"The drastic reduction of the flow of water into the capital's water network will force us to introduce a rigid rotation of supplies that will impact 1.5 million Romans," an Acea spokesman told the national Ansa news agency.

Zingaretti said only 8 percent of Rome's water came from Bracciano, adding Acea had the time to find a solution.

Earlier this month, Acea started to close the drinking fountains that dot the city in an effort to safeguard supplies.

Since then there has been no let up in above-average temperatures, with 2017 likely to be one of the hottest years on record in Italy.

Finally today, economics. The dismal science.

The only function of economic forecasting is to make astrology look respectable.

John Kenneth Galbraith

The new astrology

By fetishising mathematical models, economists turned economics into a highly paid pseudoscience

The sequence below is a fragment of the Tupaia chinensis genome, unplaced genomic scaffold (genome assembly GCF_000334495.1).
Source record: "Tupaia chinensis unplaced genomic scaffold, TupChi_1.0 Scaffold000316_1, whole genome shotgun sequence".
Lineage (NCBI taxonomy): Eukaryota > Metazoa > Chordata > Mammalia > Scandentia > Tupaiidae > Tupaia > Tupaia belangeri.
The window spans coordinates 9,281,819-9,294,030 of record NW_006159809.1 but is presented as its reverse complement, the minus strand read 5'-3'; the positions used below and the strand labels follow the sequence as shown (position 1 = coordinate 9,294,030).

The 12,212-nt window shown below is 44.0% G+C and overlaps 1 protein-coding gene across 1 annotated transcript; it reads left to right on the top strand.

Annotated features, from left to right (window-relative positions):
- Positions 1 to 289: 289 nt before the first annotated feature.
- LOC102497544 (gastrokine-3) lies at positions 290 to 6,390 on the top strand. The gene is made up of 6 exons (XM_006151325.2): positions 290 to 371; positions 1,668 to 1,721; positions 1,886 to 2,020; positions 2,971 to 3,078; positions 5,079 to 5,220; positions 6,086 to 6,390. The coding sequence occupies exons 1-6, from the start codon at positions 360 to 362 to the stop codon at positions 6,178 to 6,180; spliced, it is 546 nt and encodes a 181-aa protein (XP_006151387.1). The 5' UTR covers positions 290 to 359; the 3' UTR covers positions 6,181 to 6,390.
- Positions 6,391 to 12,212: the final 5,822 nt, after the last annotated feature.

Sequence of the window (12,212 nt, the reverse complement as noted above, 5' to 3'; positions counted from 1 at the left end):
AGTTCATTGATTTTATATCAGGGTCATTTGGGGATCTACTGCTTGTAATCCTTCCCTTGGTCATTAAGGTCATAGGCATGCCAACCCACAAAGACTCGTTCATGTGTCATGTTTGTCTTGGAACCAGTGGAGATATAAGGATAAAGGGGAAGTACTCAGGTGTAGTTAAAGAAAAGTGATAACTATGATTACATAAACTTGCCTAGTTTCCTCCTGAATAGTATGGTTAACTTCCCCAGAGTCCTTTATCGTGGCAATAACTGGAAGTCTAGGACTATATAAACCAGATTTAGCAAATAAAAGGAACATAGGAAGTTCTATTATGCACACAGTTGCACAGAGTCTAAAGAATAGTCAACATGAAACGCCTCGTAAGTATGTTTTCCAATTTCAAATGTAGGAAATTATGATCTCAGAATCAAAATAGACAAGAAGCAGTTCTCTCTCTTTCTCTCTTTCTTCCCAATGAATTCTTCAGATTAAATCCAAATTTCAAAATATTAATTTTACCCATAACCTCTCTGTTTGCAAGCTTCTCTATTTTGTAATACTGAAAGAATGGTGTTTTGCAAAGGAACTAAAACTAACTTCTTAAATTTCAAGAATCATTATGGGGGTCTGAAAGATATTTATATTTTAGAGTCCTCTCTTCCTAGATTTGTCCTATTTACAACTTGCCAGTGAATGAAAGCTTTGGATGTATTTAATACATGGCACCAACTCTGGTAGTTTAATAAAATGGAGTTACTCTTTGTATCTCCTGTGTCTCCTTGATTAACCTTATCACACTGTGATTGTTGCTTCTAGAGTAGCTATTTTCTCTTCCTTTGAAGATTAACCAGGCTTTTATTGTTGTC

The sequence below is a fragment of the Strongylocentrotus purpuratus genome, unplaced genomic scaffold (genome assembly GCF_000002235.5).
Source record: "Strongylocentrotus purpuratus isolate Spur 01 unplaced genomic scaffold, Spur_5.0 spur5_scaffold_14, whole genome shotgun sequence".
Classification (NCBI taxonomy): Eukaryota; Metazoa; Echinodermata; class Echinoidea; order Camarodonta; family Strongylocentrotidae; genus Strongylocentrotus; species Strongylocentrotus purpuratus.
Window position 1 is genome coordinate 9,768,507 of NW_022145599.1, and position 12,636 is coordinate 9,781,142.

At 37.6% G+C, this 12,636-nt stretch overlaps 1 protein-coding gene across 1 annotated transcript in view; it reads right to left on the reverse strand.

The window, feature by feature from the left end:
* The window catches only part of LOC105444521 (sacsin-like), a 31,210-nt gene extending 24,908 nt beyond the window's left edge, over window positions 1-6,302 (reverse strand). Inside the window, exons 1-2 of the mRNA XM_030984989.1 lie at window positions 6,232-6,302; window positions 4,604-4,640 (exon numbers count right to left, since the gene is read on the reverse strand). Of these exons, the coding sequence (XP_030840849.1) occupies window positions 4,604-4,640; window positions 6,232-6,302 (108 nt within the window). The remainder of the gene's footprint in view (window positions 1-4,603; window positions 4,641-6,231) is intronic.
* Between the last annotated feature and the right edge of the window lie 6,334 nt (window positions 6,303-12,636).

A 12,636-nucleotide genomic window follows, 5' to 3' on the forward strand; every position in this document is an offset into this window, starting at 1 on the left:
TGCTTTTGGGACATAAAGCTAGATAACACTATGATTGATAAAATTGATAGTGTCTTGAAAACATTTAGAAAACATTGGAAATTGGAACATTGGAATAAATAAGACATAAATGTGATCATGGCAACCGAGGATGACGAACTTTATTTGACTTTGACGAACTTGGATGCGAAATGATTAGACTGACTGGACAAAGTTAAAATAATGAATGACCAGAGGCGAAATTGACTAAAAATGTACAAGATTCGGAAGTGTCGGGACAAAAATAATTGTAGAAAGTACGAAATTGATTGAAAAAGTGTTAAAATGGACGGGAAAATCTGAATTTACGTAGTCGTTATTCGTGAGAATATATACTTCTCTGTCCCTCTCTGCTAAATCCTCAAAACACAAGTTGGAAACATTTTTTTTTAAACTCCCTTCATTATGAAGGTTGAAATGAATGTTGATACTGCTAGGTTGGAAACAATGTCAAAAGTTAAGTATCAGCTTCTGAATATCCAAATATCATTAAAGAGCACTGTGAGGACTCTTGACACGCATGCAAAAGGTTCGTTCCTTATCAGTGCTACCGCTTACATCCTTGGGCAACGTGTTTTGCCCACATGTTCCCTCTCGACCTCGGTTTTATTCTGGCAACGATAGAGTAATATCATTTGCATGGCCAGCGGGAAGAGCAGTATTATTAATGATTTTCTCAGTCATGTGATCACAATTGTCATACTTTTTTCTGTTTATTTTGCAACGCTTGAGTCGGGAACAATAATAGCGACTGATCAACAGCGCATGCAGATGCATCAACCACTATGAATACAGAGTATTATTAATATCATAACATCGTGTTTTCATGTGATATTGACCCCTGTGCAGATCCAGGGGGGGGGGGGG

Since the 2008 financial crisis, colleges and universities have faced increased pressure to identify essential disciplines, and cut the rest. In 2009, Washington State University announced it would eliminate the department of theatre and dance, the department of community and rural sociology, and the German major – the same year that the University of Louisiana at Lafayette ended its philosophy major. In 2012, Emory University in Atlanta did away with the visual arts department and its journalism programme. The cutbacks aren’t restricted to the humanities: in 2011, the state of Texas announced it would eliminate nearly half of its public undergraduate physics programmes. Even when there’s no downsizing, faculty salaries have been frozen and departmental budgets have shrunk.